IP Essentials: Copyrights is one in a series. The series is designed as a toolkit for entrepreneurs, innovators, and business owners to explore complex intellectual property law topics in an easily digestible format.
IP ESSENTIALS A Toolkit for Entrepreneurs, Innovators, and Business Owners
Q Do I have to file/register for copyright protection? A No. The copyright of an original work of authorship vests in the author immediately upon creation unless transferred in writing. However, a registration might be beneficial if you plan to file a lawsuit for copyright infringement. Federal registration of copyright provides several benefits including the right to sue for infringement in a federal court, statutory damages, and, potentially, recovery of reasonable attorneys’ fees. Q What does the “©” signify? A Notice of copyright includes the familiar symbol “©” or the word “copyright,” the year of first publication of the work, and the name of the copyright owner. One does not need to register the copyright to use the symbol. Q What is a “work for hire”? A A “work for hire” is a work commissioned under a written agreement or one produced by an employee in the normal scope of employment (where the copyright vests in the employer). Independent contractors will retain ownership of copyrightable works unless there is an assignment in writing. Independent contractors are determined by a number of factors, including: the level of control in preparing the work, the degree of skill involved in creating the work, the duration of the relationship between the authors and employer, the amount of benefits and the tax treatment afforded to the author, and the possibility of additional projects.
A copyright is an original work of authorship that has been fixed in any tangible medium of expres- sion. Examples include: literary works, software, dra- matic works, music, lyrics, dances, pictures, sculptures, movies, sound recordings, and architectural works. A copyright includes a bundle of rights: reproduction, derivative works, distribution, performance, and public display. COPYRIGHTS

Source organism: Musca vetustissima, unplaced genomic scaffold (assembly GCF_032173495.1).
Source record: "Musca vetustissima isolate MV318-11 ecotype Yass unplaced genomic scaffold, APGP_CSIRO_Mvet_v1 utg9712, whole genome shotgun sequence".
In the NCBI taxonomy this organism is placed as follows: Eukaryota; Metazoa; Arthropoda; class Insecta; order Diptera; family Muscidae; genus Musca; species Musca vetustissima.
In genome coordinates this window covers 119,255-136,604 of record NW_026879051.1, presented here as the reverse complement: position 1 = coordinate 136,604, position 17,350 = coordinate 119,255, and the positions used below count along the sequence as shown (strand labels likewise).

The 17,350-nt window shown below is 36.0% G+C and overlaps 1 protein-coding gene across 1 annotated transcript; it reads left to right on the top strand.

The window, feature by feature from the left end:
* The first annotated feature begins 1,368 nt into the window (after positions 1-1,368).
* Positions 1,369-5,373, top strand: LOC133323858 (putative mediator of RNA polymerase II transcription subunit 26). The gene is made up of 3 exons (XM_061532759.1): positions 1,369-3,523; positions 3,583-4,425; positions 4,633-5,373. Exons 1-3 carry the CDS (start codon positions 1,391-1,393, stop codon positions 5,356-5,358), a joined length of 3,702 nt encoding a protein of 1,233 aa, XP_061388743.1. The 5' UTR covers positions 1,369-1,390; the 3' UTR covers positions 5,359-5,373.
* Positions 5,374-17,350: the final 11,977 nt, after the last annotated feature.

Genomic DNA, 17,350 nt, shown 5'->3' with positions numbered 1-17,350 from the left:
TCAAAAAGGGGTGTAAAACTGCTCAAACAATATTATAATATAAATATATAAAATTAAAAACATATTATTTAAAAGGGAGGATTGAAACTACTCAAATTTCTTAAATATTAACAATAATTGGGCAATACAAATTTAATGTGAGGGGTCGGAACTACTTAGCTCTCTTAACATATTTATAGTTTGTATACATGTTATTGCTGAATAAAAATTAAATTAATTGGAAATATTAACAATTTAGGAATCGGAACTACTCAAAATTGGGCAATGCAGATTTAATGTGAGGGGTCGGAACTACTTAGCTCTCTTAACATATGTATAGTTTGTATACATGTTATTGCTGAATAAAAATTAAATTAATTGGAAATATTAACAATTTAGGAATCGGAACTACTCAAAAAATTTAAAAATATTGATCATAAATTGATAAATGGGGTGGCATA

Q What is a work “in the public domain”? A When a work is said to be in the public domain (also referred to as “commons”), generally the copyright
Q How long does a federal copyright protection last? A Depending on the type of work, and whether, where, and when the work was first published, a copyright term may last up to 120 years from the date of creation. Q Can I transfer my copyrights to another person or entity? A Yes. Like any other property, all or part of the copyrights in a work may be transferred by the owner to another. Any copyright assignment must be in writing. Q Do I lose my copyright if I post my original work on social media? A No, but you generally give a non-exclusive right to use the work to the social media platform where you uploaded your work. It would be prudent to read the terms and conditions of these platforms before posting your work. Q Is my copyright good in other countries? A Most of the world including the United States are signatories to international treaties that recognize copyrights in works of authorship.
“The copyright of an original
work of author- ship vests in the author imme- diately upon creation unless transferred in writing.”
term has expired or the authors voluntarily included their works in the public domain through a procedure known as “voluntary relinquishment”.
Q What is the “fair use doctrine”? A Under the fair use doctrine, a party may exercise the rights otherwise
controlled by the copyright owner for the purpose of research (for limited purposes), comment, criticism, parody, or scholarship.
Q What is the Digital Millennium Copyright Act (DMCA)? A The DMCA addresses copyright infringement on the internet. Among other things, it bans the creation and distribution of technology, devices, or services that are intended to bypass measures to control access to copyrighted works, whether or not there is actual infringement of copyright. The DMCA also limits the liability of online service providers for copyright infringement by users, provided that they meet specific requirements.
IP ESSENTIALS: COPYRIGHTS
This IP Essentials Topic is one of a series: IP Essentials Toolkit for Entrepreneurs, Innovators, and Business Owners
The information provided on this document does not, and is not intended to, constitute legal advice; instead, all information, content, and materials are for general informational purposes only. Readers should contact an attorney to obtain legal advice with respect to any particular legal matter.
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